On Christmas Day, while most Americans were enjoying their turkey and eggnog, Republican National Committee Chairman and incoming White House Chief of Staff Reince Priebus sent out a holiday message to Americans. That message begins with this paragraph:
Merry Christmas to all! Over two millennia ago, a new hope was born into the world, a Savior who would offer the promise of salvation to all mankind. Just as the three wise men did on that night, this Christmas heralds a time to celebrate the good news of a new King. We hope Americans celebrating Christmas today will enjoy a day of festivities and a renewed closeness with family and friends.
Many people who read that were immediately taken aback, questioning whether Priebus was referring to Donald Trump as the "new King" and comparing his election to the birth of Jesus. The statement is ambiguous -- perhaps deliberately so -- but to a number of people who took to social media to comment, the message seemed quite clear.
Later in the day Sean Spicer, RNC Communications Director and soon to be White House Press Secretary, responded to the outrage over the message in typical Trump fashion:
That tweet was one of several sent by Spicer about the matter. The general gist was "Jesus is the king to Christians and how dare you insult him by interpreting our vague message in a political manner?". Spicer attacked CNN for running a story about the flap and even criticized Buzzfeed's reporting on it despite the fact that their story included tweets from a few who interpreted it in the way Spicer insisted it was intended.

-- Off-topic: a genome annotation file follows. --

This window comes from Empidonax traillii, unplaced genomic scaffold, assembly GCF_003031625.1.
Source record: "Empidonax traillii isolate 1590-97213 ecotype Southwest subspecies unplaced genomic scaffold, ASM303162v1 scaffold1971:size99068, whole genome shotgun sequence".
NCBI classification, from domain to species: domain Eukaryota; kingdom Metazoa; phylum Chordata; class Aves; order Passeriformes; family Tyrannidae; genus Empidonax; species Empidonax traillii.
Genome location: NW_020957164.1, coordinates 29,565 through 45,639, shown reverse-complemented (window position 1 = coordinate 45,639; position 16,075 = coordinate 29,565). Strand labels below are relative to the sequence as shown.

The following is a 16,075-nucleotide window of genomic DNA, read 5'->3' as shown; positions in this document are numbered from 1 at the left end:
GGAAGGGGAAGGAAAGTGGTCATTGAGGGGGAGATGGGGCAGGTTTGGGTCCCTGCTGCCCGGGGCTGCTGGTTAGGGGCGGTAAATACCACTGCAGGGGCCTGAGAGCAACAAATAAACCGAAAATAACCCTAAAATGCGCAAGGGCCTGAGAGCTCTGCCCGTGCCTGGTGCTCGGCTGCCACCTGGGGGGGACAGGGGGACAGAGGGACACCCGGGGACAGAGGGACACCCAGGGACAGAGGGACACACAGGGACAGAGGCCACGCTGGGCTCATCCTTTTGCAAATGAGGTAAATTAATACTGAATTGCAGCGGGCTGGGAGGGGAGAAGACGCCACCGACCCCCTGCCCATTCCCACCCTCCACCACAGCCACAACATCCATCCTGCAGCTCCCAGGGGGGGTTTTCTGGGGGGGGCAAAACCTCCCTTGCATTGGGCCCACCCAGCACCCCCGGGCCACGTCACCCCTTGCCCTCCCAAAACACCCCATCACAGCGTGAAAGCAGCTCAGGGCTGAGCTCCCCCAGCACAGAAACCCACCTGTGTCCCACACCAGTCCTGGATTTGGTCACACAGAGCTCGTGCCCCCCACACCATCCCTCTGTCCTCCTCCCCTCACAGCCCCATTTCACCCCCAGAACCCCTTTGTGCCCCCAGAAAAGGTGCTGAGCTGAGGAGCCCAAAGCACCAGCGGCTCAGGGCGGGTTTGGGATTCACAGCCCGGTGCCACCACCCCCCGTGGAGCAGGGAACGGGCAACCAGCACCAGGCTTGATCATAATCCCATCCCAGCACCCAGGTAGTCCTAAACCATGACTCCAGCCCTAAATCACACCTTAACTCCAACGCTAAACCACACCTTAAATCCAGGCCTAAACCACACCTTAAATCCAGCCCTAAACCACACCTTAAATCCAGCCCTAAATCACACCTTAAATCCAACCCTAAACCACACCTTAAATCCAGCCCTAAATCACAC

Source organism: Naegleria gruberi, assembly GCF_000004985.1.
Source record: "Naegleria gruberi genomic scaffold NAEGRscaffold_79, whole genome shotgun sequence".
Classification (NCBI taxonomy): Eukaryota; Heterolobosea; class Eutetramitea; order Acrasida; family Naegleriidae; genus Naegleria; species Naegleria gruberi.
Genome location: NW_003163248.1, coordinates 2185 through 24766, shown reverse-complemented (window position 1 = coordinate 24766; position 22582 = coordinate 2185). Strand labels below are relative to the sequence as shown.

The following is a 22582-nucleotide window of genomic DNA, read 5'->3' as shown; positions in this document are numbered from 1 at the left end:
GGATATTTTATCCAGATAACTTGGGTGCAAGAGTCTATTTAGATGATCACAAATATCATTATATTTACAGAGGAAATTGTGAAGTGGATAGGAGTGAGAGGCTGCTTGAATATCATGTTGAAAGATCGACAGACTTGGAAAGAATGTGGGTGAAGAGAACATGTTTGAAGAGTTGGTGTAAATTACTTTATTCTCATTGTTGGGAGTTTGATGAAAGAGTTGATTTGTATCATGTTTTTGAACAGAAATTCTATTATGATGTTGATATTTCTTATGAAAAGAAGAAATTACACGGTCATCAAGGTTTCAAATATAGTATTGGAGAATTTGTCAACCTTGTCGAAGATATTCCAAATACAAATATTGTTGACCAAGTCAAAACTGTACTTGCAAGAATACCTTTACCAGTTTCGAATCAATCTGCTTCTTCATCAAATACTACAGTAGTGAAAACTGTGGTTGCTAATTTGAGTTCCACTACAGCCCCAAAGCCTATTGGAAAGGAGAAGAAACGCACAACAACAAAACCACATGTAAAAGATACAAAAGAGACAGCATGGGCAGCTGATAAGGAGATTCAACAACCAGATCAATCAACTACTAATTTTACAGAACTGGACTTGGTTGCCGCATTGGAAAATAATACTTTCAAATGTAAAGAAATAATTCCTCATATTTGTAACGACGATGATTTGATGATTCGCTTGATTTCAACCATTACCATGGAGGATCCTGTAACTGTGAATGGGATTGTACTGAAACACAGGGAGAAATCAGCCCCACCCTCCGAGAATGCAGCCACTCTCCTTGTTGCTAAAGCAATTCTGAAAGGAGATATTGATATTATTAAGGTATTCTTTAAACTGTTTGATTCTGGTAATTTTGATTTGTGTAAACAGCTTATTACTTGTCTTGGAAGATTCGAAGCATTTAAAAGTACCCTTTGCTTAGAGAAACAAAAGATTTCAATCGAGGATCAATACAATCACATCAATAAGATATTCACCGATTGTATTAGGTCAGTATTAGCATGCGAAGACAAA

But was Priebus really referring to Donald Trump as the "new King?" The wording of the statement leaves wiggle room for the GOP because the president-elect's name is never mentioned. There's a case to be made by Priebus, Spicer, and the RNC that he was not trying to compare Trump to Jesus. But that case is on fairly shaky ground.
"Just as the three wise men did on that night, this Christmas heralds a time to celebrate the good news of a new King." It seems strange to refer to Jesus as a "new King" in 2016, given that he has been regarded as the "king" of Christians for some 2,000 years. Poorly worded? Possibly. Maybe Priebus, like Trump, needs an editor.
Yet, it's also worth noting is that Trump's Reddit fans have been unironically referring to him as their "god-emperor" on the message board for months. Was Priebus sending them a nudge and a wink with his statement? He certainly has to be aware of how many Trump devotees refer to the incoming president in disturbingly worshipful terms.
Trump is a master at saying things in a way that allows him to later back away from them and at the same time accuse others of bias. Priebus's message and Spicer's response to the criticism appear to be taken directly from that playbook.